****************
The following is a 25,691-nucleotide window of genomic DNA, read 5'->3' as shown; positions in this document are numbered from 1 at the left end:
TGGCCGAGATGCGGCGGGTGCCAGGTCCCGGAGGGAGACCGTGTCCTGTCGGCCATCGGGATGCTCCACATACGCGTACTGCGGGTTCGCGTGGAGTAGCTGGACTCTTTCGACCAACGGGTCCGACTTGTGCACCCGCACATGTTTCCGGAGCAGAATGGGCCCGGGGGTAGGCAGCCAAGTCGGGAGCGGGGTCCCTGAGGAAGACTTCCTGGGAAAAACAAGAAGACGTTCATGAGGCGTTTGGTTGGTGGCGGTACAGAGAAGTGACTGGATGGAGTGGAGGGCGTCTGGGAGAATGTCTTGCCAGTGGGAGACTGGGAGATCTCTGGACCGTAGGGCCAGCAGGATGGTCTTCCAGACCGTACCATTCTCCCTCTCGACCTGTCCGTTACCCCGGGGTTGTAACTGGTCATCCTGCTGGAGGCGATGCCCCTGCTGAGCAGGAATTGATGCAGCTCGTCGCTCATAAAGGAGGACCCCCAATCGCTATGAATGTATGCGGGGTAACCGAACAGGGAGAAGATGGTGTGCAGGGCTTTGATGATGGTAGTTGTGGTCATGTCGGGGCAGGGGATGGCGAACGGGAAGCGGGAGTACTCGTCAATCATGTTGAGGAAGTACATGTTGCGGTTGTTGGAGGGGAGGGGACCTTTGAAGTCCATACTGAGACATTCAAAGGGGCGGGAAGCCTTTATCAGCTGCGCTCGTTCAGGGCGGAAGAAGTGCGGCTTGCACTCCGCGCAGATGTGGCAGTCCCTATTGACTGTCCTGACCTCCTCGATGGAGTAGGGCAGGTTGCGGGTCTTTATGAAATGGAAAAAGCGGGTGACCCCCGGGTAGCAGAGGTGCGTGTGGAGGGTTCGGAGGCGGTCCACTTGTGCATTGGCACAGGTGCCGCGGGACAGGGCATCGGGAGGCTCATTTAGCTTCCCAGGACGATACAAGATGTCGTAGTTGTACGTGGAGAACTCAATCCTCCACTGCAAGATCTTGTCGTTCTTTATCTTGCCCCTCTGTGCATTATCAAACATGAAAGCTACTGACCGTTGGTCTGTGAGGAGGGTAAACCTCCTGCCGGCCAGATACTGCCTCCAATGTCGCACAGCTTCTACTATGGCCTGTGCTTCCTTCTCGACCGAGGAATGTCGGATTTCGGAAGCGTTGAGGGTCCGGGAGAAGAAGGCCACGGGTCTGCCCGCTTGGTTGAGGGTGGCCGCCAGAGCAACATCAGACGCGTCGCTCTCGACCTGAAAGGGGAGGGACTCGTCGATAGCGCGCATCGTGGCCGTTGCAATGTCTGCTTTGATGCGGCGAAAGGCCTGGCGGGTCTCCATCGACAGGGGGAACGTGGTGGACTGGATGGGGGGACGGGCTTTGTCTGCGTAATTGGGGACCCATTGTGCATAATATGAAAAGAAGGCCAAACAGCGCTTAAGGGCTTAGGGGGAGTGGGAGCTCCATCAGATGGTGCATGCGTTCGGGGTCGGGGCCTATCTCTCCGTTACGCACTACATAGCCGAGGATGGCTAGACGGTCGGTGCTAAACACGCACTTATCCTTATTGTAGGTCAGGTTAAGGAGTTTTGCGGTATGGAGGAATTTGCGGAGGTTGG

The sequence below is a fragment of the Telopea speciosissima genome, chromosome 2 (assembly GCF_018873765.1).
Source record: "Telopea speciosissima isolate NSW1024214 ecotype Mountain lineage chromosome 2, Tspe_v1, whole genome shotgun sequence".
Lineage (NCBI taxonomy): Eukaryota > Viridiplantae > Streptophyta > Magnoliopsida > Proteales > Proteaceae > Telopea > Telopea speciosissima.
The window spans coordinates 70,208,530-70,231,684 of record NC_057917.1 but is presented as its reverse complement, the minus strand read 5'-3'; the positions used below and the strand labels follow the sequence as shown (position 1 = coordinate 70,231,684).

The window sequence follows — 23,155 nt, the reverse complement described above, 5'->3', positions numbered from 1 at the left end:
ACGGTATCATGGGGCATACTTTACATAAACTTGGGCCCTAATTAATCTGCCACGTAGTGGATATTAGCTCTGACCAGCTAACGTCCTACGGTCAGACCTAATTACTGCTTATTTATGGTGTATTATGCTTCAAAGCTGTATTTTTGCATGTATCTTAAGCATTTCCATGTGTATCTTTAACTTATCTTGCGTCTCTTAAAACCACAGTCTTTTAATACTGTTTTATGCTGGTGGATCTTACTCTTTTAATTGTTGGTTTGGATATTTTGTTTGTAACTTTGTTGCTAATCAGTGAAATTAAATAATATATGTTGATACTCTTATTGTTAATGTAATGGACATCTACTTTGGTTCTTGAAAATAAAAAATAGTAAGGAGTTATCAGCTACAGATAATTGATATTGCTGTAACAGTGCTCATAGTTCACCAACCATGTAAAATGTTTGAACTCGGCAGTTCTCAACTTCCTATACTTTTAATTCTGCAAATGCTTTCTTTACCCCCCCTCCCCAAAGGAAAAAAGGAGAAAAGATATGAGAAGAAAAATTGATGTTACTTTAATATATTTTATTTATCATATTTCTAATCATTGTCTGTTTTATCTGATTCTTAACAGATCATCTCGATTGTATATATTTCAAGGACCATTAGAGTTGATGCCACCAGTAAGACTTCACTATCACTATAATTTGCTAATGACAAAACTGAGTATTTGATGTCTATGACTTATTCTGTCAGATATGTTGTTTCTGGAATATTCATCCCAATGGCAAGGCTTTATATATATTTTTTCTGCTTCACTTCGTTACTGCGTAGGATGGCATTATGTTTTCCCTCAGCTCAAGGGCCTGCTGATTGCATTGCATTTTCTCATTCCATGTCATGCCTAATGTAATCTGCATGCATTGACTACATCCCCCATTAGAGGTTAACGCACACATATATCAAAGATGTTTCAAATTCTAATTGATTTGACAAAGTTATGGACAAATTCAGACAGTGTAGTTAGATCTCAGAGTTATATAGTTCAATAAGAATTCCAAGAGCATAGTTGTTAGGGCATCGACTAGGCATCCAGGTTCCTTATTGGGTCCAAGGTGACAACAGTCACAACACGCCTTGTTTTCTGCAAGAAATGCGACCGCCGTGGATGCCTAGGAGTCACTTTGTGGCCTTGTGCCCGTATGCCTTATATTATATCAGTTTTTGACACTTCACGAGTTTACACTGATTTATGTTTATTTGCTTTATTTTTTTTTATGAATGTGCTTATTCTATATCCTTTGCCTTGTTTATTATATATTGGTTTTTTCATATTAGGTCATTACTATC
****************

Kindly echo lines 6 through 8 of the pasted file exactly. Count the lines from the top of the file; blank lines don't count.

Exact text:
The window spans coordinates 70,208,530-70,231,684 of record NC_057917.1 but is presented as its reverse complement, the minus strand read 5'-3'; the positions used below and the strand labels follow the sequence as shown (position 1 = coordinate 70,231,684).

The window sequence follows — 23,155 nt, the reverse complement described above, 5'->3', positions numbered from 1 at the left end:
ACGGTATCATGGGGCATACTTTACATAAACTTGGGCCCTAATTAATCTGCCACGTAGTGGATATTAGCTCTGACCAGCTAACGTCCTACGGTCAGACCTAATTACTGCTTATTTATGGTGTATTATGCTTCAAAGCTGTATTTTTGCATGTATCTTAAGCATTTCCATGTGTATCTTTAACTTATCTTGCGTCTCTTAAAACCACAGTCTTTTAATACTGTTTTATGCTGGTGGATCTTACTCTTTTAATTGTTGGTTTGGATATTTTGTTTGTAACTTTGTTGCTAATCAGTGAAATTAAATAATATATGTTGATACTCTTATTGTTAATGTAATGGACATCTACTTTGGTTCTTGAAAATAAAAAATAGTAAGGAGTTATCAGCTACAGATAATTGATATTGCTGTAACAGTGCTCATAGTTCACCAACCATGTAAAATGTTTGAACTCGGCAGTTCTCAACTTCCTATACTTTTAATTCTGCAAATGCTTTCTTTACCCCCCCTCCCCAAAGGAAAAAAGGAGAAAAGATATGAGAAGAAAAATTGATGTTACTTTAATATATTTTATTTATCATATTTCTAATCATTGTCTGTTTTATCTGATTCTTAACAGATCATCTCGATTGTATATATTTCAAGGACCATTAGAGTTGATGCCACCAGTAAGACTTCACTATCACTATAATTTGCTAATGACAAAACTGAGTATTTGATGTCTATGACTTATTCTGTCAGATATGTTGTTTCTGGAATATTCATCCCAATGGCAAGGCTTTATATATATTTTTTCTGCTTCACTTCGTTACTGCGTAGGATGGCATTATGTTTTCCCTCAGCTCAAGGGCCTGCTGATTGCATTGCATTTTCTCATTCCATGTCATGCCTAATGTAATCTGCATGCATTGACTACATCCCCCATTAGAGGTTAACGCACACATATATCAAAGATGTTTCAAATTCTAATTGATTTGACAAAGTTATGGACAAATTCAGACAGTGTAGTTAGATCTCAGAGTTATATAGTTCAATAAGAATTCCAAGAGCATAGTTGTTAGGGCATCGACTAGGCATCCAGGTTCCTTATTGGGTCCAAGGTGACAACAGTCACAACACGCCTTGTTTTCTGCAAGAAATGCGACCGCCGTGGATGCCTAGGAGTCACTTTGTGGCCTTGTGCCCGTATGCCTTATATTATATCAGTTTTTGACACTTCACGAGTTTACACTGATTTATGTTTATTTGCTTTATTTTTTTTTATGAATGTGCTTATTCTATATCCTTTGCCTTGTTTATTATATATTGGTTTTTTCATATTAGGTCATTACTATC